The long-term cost of these actions to dollar holders will likely be in excess of $1 trillion. The basic premise of a free economy is one governed by laws and not men, where property rights are respected, where individuals are free to make contracts with each other, and where honesty and transparency exist in the marketplace. It's questionable whether any of these currently exist in the economy of the United States.
[L] et me provide a partial list of entities responsible for the financial mess we find ourselves in:
Fractional-reserve banking, which is inherently unstable and entirely a confidence game
Congress for passing the Federal Reserve Act and creating the Federal Reserve, the third central bank in the history of the US
Woodrow Wilson for using the Fed to finance World War 1
Benjamin Strong, the President of the Federal Reserve Bank of New York from 1914-1928, for inflating the money supply in the '20s to help out Great Britain which led to the Great Depression
Herbert Hoover for his economic intervention from 1929-1932. He was not laissez-faire by any means.
John Maynard Keynes for laying the foundation of a miseducated public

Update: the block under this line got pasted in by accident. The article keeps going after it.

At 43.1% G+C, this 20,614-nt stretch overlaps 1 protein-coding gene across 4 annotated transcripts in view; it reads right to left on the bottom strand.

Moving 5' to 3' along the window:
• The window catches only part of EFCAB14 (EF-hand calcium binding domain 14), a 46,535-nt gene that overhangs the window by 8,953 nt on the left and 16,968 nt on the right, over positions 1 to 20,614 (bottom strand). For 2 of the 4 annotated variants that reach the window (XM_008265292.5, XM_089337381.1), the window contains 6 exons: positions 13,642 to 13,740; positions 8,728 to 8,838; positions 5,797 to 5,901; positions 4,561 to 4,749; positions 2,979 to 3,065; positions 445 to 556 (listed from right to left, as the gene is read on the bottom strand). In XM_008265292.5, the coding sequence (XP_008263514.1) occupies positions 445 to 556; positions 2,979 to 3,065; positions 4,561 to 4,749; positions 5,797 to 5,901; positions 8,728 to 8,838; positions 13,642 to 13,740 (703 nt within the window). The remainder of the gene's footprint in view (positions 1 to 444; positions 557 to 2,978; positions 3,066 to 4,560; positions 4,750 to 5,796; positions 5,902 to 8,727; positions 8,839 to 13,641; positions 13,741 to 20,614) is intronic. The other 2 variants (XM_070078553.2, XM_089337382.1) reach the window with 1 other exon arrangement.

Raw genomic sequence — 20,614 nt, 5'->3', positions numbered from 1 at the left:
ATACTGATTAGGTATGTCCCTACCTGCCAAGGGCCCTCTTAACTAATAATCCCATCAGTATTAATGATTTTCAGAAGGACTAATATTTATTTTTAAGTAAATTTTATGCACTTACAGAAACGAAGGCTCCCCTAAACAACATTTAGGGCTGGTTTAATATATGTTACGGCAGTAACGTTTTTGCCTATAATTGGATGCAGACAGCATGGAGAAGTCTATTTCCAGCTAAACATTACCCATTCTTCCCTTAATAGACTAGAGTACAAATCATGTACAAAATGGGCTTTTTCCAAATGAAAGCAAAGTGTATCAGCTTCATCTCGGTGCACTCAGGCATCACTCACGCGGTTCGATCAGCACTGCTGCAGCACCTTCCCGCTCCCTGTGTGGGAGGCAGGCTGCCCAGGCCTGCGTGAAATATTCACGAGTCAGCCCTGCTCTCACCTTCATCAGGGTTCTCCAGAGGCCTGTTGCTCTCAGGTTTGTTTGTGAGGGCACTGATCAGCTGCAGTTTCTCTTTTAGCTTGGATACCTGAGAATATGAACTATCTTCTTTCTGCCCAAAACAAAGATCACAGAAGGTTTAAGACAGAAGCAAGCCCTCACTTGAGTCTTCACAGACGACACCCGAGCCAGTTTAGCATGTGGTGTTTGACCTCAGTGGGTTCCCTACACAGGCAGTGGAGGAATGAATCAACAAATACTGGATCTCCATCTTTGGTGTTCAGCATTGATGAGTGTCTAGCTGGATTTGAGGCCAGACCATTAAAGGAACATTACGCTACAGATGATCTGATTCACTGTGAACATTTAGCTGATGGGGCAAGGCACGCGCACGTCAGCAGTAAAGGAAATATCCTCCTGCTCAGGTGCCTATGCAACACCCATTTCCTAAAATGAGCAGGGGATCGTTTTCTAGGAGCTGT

FDR for banning private ownership of gold, enacting the New Deal, creating Social Security and Fannie Mae, and exacerbating the Great Depression
The FDIC for lulling the American public into a false sense of security regarding their bank deposits and training the public to unquestionably trust the financial system
LBJ for the guns and butter of the '60s
Nixon for severing all ties between the US dollar and gold
Reagan's intellectual duplicity, using free market, small government rhetoric while turning the US into a chronic debtor nation
Alan Greenspan, one of the most duplicitous, arrogant, and incompetent individuals in the history of the United States. If I had to pin this crisis on any one man, it would be he.
George W. Bush for cutting taxes while raising spending and his full embrace of Cheney's doctrine of "deficits don't matter"
Ben Bernanke for following the Greenspan doctrine to its inevitable conclusion
The heads of Fannie Mae and Freddie Mac for using artificially low borrowing costs to create systemically-dangerous housing institutions
Christopher Dodd and Barney Frank for beating the socialist drum
Christopher Cox for thinking a ban on short-selling will solve anything